24th November in the Bute Hall, University of Glasgow
The Rt. Hon. Nicola Sturgeon MSP, First Minister of Scotland, delivered the Third Annual Jimmy Reid Memorial Lecture “WORKERS’ RIGHTS ARE HUMAN RIGHTS” on Tuesday 24th November in the Bute Hall, University of Glasgow. The 1,000 strong audience included members of Jimmy Reid’s family, along with veterans of the UCS dispute.
The Lecture took place against a backdrop of engineered uncertainty on the status of trade unions and fundamental human rights in the UK: the Trade Union Bill is currently being debated at the UK parliament and its provisions seek to weaken the ability of trade unions to represent their members; the UK government wants to change the mechanism to define and protect human rights and is about to publish proposals to abolish the Human Rights Act and introduce a Bill of Rights. These developments are opposed by the Scottish Parliament.
A video which explains the issues can be found at https://youtu.be/lyPx84fiADQ
The meeting was chaired by Grahame Smith, General Secretary of the STUC. The Lecture honours workers’ leader Jimmy Reid, who delivered his inaugural address as rector of Glasgow University in the Bute Hall on 28th April 1972. Jimmy delivered his famous “The rat race is for rats” speech. His archives and those of the UCS Work-in are maintained by the University and some were on display prior to the Lecture.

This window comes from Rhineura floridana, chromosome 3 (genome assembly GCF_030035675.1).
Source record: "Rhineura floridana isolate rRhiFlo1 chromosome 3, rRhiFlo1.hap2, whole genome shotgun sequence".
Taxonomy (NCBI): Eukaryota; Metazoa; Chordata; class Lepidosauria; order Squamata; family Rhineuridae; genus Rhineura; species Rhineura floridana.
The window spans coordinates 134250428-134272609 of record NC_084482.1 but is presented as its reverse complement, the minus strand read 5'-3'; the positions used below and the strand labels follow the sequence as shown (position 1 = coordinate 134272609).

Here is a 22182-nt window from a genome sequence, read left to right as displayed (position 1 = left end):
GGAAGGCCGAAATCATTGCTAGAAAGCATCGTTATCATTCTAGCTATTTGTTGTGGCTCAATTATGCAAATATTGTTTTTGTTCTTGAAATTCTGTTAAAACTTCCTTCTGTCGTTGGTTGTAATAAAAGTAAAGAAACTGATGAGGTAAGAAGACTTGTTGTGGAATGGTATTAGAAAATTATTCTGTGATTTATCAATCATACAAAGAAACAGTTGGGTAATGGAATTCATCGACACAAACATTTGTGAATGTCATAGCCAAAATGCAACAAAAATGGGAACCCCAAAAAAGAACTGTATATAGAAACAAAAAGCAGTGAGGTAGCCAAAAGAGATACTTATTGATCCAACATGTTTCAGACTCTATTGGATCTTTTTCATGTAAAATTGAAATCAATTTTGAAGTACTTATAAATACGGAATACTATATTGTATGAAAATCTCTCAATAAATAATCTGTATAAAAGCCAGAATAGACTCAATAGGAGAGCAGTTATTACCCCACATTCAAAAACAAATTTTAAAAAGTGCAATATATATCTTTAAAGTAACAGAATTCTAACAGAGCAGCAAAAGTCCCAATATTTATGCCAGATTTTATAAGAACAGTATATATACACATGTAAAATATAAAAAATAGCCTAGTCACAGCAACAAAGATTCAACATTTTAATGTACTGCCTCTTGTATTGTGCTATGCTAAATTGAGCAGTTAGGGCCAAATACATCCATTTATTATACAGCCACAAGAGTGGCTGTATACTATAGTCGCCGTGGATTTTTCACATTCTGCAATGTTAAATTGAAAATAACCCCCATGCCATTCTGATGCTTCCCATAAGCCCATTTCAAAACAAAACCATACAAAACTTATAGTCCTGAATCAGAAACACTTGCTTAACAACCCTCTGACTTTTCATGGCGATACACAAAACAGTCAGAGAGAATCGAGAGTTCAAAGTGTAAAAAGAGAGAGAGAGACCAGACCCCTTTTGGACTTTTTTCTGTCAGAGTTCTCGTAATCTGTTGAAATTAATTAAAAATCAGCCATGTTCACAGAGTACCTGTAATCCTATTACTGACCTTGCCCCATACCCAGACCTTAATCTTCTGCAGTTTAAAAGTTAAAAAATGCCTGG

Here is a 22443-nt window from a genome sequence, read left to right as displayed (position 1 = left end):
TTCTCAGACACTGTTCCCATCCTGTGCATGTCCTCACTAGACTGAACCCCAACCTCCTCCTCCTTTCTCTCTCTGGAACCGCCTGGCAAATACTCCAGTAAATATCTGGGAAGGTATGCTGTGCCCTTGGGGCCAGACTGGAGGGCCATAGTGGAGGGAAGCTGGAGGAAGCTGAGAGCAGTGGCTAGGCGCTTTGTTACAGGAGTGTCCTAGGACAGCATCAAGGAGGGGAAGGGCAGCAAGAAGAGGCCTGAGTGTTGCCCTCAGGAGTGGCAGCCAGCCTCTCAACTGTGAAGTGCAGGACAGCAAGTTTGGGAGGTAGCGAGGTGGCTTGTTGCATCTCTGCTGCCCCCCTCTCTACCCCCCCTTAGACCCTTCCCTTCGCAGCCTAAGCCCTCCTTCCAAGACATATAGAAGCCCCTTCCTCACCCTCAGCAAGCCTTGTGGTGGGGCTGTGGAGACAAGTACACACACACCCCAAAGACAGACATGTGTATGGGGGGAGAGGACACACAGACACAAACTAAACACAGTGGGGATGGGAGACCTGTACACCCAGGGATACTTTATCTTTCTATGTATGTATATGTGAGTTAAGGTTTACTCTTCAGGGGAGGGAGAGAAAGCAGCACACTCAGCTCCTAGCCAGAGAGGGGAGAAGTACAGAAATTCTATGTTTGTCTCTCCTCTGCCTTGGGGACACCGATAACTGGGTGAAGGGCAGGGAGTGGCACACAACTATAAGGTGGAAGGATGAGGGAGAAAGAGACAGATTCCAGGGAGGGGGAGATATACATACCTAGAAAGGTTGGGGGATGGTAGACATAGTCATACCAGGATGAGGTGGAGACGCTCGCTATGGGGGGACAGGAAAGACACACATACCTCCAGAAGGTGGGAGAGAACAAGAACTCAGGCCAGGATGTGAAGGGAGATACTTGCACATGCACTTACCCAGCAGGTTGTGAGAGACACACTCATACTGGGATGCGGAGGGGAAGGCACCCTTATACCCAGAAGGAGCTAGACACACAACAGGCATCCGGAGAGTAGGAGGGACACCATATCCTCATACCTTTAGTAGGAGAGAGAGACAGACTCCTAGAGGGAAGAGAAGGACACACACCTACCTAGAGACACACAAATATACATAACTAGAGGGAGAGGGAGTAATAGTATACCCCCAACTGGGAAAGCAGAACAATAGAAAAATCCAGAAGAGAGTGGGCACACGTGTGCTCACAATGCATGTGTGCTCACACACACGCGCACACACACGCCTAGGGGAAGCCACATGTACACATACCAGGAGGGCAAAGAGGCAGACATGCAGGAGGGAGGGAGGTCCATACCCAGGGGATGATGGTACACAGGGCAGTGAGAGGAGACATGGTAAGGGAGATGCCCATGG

Professor Gregor Gall, Director of the Reid Foundation, responding to the content of First Minister’s speech to the third annual Jimmy Reid Foundation lecture said:
‘We welcome the First Minister’s criticism of the Trade Union Bill and the actions she proposes the Scottish Government will take to blunt its impact when it becomes law.
However, and notwithstanding employment issues remain reserved matters, we urge the First Minister and the Scottish Government to go further by using their existing powers to provide regulatory underpinning to worker participation so that workers have influence over the way their workplaces are run. This could be done through public procurement and in the public sector.
It would then mean Scotland’s economy moves closer to the First Minister’s goal of emulating the Rhineland model of regulation – which still remains the most successful economic and social model in Europe. This would be the most fitting way to honour the legacy of Jimmy Reid.’